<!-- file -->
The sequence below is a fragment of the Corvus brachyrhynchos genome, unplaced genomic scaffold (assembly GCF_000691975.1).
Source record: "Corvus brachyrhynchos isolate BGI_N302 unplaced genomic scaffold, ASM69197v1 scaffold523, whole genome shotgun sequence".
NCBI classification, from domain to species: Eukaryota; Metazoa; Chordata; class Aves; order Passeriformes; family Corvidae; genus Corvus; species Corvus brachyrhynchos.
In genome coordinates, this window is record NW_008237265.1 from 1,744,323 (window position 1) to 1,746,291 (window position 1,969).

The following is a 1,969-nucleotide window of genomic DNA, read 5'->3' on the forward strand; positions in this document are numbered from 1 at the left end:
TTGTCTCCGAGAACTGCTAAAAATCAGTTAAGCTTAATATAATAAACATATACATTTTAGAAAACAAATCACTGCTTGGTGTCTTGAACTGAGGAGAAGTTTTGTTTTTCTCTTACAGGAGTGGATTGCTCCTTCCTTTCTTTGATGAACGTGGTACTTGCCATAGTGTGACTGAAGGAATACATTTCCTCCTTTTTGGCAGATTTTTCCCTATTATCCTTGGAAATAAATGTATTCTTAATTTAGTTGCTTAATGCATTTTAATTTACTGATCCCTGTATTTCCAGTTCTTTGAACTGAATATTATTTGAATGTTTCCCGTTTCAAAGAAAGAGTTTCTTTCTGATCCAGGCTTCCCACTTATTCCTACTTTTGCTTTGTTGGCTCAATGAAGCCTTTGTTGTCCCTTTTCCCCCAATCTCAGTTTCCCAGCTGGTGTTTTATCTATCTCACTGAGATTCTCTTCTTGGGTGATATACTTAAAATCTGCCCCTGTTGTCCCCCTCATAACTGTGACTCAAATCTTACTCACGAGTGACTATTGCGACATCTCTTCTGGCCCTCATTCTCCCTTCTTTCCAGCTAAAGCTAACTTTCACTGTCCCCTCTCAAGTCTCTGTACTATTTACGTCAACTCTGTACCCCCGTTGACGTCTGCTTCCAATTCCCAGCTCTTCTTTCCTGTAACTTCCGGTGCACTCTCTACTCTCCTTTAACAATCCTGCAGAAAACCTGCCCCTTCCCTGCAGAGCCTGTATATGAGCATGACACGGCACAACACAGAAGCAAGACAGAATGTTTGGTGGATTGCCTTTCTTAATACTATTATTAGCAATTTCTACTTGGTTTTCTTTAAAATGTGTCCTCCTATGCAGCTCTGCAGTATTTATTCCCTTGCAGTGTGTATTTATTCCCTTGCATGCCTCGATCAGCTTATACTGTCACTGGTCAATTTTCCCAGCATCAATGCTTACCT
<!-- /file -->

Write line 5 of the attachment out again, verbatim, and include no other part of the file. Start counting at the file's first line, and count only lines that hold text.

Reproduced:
The following is a 1,969-nucleotide window of genomic DNA, read 5'->3' on the forward strand; positions in this document are numbered from 1 at the left end: